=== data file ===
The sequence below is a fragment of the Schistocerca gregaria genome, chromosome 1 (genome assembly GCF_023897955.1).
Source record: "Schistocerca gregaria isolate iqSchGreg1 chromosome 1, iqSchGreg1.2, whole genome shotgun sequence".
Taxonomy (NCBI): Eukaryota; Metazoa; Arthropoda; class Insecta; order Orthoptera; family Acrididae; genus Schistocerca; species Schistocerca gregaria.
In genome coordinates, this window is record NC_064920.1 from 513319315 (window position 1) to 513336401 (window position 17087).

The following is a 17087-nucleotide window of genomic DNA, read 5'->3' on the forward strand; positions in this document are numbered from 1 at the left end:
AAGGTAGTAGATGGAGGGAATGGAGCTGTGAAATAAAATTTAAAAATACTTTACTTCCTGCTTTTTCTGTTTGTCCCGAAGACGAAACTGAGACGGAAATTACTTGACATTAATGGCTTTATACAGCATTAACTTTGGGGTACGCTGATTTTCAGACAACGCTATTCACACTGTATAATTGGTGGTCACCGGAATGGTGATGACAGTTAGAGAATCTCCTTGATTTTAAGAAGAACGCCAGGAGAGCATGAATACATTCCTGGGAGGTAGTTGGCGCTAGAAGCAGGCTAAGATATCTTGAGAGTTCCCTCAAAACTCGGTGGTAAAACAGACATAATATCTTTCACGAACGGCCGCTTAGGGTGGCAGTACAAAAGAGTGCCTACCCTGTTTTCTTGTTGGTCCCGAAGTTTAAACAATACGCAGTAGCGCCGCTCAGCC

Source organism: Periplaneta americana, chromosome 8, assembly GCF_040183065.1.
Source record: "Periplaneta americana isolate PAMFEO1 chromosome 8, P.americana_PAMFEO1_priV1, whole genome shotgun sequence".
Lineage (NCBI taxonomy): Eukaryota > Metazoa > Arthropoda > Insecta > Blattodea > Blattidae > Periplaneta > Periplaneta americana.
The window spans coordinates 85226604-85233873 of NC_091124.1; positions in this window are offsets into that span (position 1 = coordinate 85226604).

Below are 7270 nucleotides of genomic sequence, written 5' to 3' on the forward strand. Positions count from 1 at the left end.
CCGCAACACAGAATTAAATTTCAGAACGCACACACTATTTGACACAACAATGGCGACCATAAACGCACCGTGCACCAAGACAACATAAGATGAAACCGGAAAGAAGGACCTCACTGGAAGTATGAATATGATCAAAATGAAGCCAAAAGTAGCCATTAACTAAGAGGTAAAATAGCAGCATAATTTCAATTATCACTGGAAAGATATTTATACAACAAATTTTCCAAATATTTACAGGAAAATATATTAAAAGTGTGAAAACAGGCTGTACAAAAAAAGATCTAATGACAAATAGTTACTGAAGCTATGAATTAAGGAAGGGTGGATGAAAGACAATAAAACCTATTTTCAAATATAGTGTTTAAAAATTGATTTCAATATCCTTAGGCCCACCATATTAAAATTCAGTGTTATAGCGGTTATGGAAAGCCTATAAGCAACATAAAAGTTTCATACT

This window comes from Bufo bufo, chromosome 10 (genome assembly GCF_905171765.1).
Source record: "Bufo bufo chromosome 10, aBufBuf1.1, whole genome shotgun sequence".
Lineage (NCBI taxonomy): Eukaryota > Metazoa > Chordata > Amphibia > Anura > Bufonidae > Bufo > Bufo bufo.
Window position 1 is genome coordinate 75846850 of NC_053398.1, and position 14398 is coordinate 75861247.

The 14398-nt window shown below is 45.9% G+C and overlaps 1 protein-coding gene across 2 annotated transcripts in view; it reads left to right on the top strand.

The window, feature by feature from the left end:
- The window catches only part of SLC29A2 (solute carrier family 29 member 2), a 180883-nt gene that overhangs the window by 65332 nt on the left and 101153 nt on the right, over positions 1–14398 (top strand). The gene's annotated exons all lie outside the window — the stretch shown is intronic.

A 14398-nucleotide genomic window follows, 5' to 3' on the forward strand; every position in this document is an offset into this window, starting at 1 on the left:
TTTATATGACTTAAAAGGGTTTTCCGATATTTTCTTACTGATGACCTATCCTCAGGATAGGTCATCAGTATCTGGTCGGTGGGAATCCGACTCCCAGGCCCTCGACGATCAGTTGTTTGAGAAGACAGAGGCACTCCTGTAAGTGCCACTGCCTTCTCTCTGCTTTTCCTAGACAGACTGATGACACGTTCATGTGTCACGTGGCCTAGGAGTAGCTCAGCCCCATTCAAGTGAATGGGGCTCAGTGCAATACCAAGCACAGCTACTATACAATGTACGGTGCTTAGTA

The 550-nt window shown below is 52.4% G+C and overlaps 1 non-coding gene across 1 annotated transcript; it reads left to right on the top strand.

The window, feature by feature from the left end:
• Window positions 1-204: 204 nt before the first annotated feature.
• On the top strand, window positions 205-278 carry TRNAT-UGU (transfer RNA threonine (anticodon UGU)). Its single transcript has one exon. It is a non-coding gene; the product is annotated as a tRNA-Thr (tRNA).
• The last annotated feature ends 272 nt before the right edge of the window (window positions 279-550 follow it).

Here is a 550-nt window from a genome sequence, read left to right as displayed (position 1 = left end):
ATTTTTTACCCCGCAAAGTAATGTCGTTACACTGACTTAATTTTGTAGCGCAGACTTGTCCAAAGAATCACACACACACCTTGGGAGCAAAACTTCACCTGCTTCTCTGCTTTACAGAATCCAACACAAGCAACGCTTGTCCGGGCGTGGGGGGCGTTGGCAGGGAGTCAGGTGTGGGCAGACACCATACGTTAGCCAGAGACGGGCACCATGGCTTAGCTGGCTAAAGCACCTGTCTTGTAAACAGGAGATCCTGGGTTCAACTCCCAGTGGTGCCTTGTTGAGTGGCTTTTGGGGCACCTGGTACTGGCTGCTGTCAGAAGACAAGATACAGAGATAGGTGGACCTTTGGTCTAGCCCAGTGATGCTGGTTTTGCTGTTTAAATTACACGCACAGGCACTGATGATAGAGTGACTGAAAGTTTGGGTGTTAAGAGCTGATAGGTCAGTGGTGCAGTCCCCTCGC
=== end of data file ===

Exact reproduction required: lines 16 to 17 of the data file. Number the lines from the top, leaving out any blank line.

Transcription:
Window position 1 is genome coordinate 75846850 of NC_053398.1, and position 14398 is coordinate 75861247.

The 14398-nt window shown below is 45.9% G+C and overlaps 1 protein-coding gene across 2 annotated transcripts in view; it reads left to right on the top strand.